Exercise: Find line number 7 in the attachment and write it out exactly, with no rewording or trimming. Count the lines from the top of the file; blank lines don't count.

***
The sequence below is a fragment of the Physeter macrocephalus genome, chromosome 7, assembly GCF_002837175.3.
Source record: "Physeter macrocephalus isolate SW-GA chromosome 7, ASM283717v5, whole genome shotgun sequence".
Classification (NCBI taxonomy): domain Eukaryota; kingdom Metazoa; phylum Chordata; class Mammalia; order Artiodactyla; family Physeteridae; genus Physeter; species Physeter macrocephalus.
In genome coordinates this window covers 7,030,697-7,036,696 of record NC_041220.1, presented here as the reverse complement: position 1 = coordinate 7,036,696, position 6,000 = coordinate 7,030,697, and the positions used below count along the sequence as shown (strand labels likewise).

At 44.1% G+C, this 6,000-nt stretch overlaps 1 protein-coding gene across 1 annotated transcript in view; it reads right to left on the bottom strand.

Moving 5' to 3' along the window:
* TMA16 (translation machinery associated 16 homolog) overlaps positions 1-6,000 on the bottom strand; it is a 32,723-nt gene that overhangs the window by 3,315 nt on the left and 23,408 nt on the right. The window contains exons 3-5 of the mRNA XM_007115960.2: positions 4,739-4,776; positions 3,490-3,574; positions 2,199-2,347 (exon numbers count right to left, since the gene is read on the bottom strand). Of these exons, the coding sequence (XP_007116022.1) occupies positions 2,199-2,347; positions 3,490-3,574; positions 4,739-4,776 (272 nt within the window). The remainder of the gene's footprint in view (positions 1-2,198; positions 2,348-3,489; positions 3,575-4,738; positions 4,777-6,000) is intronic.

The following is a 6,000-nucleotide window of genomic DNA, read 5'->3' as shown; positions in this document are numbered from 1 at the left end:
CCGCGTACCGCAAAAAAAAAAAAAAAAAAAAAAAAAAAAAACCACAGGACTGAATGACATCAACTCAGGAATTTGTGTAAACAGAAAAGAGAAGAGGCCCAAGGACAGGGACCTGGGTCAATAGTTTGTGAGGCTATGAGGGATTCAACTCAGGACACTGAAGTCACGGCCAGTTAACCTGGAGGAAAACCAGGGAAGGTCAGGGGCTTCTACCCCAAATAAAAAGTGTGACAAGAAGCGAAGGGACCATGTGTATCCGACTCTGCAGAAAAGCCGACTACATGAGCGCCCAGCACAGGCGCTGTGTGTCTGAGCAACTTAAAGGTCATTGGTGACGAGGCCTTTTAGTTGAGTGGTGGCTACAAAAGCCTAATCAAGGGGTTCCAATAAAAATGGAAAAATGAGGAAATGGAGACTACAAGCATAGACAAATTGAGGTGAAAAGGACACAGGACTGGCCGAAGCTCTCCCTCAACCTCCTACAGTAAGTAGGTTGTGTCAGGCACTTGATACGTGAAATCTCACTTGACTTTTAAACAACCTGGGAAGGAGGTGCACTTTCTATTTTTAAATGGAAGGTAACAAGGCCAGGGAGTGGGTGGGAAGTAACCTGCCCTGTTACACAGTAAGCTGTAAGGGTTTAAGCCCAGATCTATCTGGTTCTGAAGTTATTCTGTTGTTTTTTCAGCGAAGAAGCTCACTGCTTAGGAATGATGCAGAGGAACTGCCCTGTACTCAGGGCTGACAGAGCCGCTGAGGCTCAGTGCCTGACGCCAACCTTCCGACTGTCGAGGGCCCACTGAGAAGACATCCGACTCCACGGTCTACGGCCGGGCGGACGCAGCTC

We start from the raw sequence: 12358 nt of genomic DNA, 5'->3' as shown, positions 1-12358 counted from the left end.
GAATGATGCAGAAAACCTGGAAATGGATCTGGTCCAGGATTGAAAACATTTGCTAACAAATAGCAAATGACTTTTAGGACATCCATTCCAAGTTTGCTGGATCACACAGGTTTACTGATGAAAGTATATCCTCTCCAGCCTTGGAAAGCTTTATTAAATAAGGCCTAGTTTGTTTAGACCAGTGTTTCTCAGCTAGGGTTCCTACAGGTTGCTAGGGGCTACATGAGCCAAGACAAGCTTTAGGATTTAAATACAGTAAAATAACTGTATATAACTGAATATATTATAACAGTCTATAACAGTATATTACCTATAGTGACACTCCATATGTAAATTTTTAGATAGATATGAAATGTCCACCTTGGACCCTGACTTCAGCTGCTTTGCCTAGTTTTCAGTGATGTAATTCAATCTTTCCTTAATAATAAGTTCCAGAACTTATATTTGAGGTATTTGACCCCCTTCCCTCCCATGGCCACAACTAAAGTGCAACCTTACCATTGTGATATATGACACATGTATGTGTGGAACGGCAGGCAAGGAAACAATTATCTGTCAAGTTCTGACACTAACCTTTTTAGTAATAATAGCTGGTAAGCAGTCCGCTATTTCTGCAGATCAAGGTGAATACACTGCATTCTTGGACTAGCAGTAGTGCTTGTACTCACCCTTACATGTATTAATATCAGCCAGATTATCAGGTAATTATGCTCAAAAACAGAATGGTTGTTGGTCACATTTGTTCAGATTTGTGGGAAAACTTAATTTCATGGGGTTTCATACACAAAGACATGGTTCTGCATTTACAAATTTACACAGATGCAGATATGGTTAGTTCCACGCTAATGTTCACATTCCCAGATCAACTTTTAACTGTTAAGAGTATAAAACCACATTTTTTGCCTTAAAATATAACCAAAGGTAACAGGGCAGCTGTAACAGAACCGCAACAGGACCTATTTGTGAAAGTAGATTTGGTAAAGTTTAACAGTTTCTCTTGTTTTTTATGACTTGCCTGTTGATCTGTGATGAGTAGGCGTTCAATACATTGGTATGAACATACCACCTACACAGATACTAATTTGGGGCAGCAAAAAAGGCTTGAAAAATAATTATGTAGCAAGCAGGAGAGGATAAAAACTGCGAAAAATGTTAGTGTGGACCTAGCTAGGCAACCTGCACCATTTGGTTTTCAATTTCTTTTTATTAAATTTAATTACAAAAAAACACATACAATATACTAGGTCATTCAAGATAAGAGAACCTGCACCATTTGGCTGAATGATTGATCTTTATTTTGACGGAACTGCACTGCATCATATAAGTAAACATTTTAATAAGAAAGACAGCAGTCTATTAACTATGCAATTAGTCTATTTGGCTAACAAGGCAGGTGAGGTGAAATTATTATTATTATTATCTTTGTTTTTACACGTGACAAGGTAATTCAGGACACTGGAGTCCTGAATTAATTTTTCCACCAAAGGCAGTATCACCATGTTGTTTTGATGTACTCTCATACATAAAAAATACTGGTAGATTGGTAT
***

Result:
* TMA16 (translation machinery associated 16 homolog) overlaps positions 1-6,000 on the bottom strand; it is a 32,723-nt gene that overhangs the window by 3,315 nt on the left and 23,408 nt on the right. The window contains exons 3-5 of the mRNA XM_007115960.2: positions 4,739-4,776; positions 3,490-3,574; positions 2,199-2,347 (exon numbers count right to left, since the gene is read on the bottom strand). Of these exons, the coding sequence (XP_007116022.1) occupies positions 2,199-2,347; positions 3,490-3,574; positions 4,739-4,776 (272 nt within the window). The remainder of the gene's footprint in view (positions 1-2,198; positions 2,348-3,489; positions 3,575-4,738; positions 4,777-6,000) is intronic.